If your SQL server is struggling to keep up with the load that it is under then your first instinct might be to try to upgrade the server, but this isn’t usually the only option according to experts Red9. There are things that you can do to get more performance out of your server without spending a lot of money, and many of them are nice ‘quick wins’ that will really help you to enjoy faster query execution times and better stability.
Optimizing Your Databases
The first thing to look at is how well designed the databases are. Use the Dynamic Management View to access statistics about the performance of the server. This will give you access to wait statistics and other information that will flag up major bottlenecks.
Poorly written queries can often be a performance issue. Use T-SQL to find the execution time of each of your queries. Don’t make the mistake of assuming that any query which is slow is automatically a bottleneck. The frequency of execution is important too. If a slow query is run once at the end of the day, for example, then that’s not going to have as much of an impact on the overall performance of the server as if the query was being run repeatedly throughout the day to perform actions on customer accounts in supposedly ‘real time’.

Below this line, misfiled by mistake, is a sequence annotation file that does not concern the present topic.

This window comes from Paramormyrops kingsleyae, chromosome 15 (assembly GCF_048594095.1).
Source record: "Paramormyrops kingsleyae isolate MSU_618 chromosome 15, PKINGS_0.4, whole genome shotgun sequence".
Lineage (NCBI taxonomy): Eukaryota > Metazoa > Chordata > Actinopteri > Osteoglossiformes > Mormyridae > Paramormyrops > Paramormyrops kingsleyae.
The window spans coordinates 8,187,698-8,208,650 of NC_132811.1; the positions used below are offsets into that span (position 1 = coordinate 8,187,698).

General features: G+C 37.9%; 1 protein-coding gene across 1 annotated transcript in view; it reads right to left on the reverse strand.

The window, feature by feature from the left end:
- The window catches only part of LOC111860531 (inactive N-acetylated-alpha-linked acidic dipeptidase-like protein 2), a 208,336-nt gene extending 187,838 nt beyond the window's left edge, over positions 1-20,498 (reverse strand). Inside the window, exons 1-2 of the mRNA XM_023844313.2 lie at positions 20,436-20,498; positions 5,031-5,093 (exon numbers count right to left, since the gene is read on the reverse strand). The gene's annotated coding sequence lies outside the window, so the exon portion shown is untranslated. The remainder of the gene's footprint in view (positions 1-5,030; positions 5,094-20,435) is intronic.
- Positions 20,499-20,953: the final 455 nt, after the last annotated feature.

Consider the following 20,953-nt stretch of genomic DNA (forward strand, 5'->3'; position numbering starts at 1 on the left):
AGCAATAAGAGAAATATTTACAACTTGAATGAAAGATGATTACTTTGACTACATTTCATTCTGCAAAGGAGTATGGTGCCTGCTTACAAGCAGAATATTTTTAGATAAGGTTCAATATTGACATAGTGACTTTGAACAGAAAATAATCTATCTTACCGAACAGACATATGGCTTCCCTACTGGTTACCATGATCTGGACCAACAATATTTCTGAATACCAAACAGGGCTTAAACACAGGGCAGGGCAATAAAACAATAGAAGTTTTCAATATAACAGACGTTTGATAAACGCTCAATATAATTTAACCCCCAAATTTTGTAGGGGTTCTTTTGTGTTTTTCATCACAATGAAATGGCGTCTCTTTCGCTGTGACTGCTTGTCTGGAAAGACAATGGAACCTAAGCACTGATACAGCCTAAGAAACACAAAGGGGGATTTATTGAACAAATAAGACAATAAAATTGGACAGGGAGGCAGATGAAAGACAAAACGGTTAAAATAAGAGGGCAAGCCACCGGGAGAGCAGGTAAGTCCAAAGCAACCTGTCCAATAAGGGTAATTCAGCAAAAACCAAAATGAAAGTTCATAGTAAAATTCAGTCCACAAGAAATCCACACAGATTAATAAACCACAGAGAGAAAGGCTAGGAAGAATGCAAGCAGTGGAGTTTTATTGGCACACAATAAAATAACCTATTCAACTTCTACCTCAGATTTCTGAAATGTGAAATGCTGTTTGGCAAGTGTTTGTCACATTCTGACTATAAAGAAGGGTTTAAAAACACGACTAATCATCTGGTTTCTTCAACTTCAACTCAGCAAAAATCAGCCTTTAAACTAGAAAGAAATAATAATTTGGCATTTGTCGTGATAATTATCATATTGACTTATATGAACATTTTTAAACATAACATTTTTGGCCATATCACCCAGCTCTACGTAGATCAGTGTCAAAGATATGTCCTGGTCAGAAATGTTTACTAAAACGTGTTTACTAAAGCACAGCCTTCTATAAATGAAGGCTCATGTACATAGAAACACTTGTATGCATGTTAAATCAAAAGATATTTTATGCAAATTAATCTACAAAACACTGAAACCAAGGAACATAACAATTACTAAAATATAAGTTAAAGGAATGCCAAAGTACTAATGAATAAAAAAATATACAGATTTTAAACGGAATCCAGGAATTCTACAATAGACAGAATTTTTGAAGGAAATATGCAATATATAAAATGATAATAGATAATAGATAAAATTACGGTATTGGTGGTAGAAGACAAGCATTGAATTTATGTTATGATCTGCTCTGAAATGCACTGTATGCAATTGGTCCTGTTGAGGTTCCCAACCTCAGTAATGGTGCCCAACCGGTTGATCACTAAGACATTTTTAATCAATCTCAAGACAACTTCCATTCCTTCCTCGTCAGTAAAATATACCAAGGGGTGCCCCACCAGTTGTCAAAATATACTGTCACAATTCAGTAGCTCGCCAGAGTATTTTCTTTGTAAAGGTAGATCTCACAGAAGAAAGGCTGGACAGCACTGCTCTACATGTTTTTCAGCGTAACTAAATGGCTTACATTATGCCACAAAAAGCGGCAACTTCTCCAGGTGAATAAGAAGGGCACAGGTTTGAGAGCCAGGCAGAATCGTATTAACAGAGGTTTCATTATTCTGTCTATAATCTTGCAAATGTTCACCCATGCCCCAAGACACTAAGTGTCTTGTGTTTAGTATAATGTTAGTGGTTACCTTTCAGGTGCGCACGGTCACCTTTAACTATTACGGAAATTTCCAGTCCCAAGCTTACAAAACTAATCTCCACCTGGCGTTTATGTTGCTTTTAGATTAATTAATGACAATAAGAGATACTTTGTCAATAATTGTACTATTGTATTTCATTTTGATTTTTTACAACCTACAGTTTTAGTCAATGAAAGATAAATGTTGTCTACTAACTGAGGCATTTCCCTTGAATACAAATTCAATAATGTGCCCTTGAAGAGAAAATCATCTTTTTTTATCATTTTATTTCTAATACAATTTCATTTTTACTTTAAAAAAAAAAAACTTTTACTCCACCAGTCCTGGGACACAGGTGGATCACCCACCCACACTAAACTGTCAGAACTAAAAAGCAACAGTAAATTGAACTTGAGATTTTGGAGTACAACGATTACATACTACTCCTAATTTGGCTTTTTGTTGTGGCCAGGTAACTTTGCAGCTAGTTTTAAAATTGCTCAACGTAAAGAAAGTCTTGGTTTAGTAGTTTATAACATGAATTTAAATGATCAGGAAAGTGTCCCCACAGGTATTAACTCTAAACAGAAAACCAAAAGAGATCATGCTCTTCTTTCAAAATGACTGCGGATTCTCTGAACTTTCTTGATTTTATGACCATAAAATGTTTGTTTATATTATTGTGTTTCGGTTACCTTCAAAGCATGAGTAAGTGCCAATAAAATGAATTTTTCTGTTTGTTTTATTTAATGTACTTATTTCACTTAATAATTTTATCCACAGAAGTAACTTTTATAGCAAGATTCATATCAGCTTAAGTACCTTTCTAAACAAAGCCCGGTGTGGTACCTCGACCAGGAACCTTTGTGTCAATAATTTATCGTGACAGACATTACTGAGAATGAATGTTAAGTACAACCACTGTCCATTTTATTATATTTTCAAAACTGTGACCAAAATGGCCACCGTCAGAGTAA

Often, the source of poor performance is querying a large table that does not have an index. Adding an index to a table is frequently a simple and high-reward change, and if you have sufficient control of the database to do so then it is worth making that change. Unfortunately, if a third party designed the database it may not be a simple option and the structure of the database could make optimization much more complicated.
Too Much of a Good Thing
Note that while indexes are incredibly useful for things that are frequently accessed, if you have indexes that are not being used then you may want to get rid of them. It is possible to have too much of a good thing! You should look at getting rid of indexes if there is no reason to have them because they use a lot of CPU and I/O time to maintain them. Every time data is inserted into a table, SQL server must update the index as well as the table itself. This means that the overhead for the index is worthwhile only when there is a lot of searching going on.
Log Files and Data Files
Another useful performance optimization is to make sure that your log files and database files are on separate drives. This is because writing and reading data files is not sequential, but writing and accessing log files is. If they are located on the same drive then you can’t easily optimize the I/O. Make sure that when you are setting your databases up you take into consideration the location of the files. Speak to your systems administrator if you aren’t sure which drives to put things on.